"Baker" stands with his back to the other players or "customers", who are queued up. He keeps calling "Hot pies!" and moving his arms stiffly from his sides to the level of his shoulders and back again. He may do this at any speed he likes, and may use both arms together or alternately, but he must never bend his arm at the elbow. The customers run forwards in turn, trying to dodge under his upraised arm without being touched. The one who is touched becomes baker.

JINKS

Players choose pseudonyms, most commonly Sunday, Monday, Tuesday, etc., or names of fruits. The player counted "out", by any of the well-known rhymes, throws a ball high against the gable of a house or other wall and shouts "Tuesday, Jinks" or any other name. Tuesday may catch the ball as it descends and throw it up again, calling the pseudonym of another player. If he fails to catch the ball before it touches the ground, or if he deliberately lets it bounce, he then attempts to strike another player with the ball. The players should shout "Jinks!" otherwise they must stand still immediately the "out" man catches the ball. "Out" tries to forestall them by shouting "Nae jinks!" but he must not do so until the ball is in his grasp. Anyone whom he beats to it must stand still and "out" has a pot shot at him. If they all get their "Jinks" out first, he must throw at them on the run. The player struck by the ball is then out. If he fails to put anyone out, the last player to throw throws once more after having the others lined up. "Out" then has another shot and this goes on until he succeeds.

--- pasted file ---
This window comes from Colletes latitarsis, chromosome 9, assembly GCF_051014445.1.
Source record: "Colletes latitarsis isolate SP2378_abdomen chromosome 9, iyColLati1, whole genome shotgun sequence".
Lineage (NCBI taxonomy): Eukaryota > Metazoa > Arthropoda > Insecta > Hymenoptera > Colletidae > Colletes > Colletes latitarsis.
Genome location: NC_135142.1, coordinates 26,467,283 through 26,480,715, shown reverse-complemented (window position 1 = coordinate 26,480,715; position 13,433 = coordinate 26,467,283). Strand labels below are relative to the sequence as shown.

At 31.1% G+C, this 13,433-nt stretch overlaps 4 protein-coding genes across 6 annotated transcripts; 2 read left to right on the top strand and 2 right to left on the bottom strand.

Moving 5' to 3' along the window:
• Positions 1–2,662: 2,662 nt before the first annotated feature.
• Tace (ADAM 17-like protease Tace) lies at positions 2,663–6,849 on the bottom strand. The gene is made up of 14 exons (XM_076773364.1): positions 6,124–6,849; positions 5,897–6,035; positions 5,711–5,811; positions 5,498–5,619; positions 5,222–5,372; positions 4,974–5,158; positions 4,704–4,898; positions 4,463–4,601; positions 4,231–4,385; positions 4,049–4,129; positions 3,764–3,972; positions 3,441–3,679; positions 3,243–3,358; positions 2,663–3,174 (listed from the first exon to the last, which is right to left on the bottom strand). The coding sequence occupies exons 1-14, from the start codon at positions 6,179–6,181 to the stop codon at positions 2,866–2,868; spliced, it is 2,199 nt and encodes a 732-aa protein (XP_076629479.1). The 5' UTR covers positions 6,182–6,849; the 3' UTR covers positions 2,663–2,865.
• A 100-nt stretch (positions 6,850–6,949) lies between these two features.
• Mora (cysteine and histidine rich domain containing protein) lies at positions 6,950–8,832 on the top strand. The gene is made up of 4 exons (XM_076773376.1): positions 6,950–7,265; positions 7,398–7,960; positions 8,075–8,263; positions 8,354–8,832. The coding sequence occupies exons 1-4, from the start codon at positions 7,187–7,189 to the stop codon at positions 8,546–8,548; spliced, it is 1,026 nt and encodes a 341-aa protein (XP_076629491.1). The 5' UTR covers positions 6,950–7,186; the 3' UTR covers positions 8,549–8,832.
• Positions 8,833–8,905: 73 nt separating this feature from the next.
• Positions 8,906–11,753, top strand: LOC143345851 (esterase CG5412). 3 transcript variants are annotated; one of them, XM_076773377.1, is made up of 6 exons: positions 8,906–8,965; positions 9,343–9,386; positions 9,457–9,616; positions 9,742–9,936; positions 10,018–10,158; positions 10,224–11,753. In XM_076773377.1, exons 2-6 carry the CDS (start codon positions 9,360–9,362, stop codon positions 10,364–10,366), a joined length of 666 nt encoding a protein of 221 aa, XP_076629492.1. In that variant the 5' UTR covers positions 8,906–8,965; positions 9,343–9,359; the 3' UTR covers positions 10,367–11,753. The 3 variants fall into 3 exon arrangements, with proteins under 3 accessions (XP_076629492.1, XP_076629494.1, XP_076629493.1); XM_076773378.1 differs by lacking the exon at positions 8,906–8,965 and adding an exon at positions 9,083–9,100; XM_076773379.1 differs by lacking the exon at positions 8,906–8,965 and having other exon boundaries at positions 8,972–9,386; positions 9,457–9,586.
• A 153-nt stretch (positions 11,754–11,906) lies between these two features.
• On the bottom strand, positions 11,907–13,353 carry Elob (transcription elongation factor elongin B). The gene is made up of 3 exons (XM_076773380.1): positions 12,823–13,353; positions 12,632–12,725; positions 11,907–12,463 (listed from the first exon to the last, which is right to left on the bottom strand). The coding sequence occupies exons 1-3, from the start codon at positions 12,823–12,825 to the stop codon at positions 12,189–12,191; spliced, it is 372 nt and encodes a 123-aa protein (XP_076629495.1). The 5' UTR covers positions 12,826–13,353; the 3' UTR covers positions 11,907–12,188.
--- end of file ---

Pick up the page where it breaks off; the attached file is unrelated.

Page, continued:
KIRN-DUNOON-INNELLAN-ROTHESAY

Player who is "down" stands on one side of the roadway with his back to the other players who are lined up across the road. He recites "Kirn-Dunoon-Innellan-Rothesay", porter fashion, at any speed he chooses, or at various speeds. While he is chanting, all the other players must keep moving towards his side of the road. At the last syllable he wheels round and tries to catch one of the others on the move. Anyone challenged has now to attempt to reach the other side by running and dodging the porter. If caught he is out of the game. Meanwhile the others stand still. Porter recommences. If all the passengers are caught before the porter's wall is reached by anyone, the porter becomes a player for next game and first passenger caught becomes porter. If any remain uncaught, they have now to get back to the other side in the same manner. This goes on until all the passengers are caught. If they have not all been caught in one journey, it is the last to be caught who becomes porter.

COCK-A-ROOSTY

Cock-a-Roosty is a hopping game. The person counted out chooses one player from the others lined up against a wall or along the side of a road. The challenged one must hop from the moment of leaving his den until he reaches the other side of the road or whatever space is marked off as Home. He may choose to fight the challenger (who also hops) or to dodge him. If he succeeds in making the challenger touch ground with both feet, he may cross the road on both his own; but if he dodges across he is equally "free". If he is upset he takes his stand along with the challenger and both jointly oppose the next person challenged. The game continues until everyone is upset. If, however, a challenged person should upset all the challengers in one encounter, then all those except the original challenger become free, and the challenger has to begin afresh.

COCK-FIGHTING

Cock-fighting is the same game carried out on either side by hoppers carrying a passenger.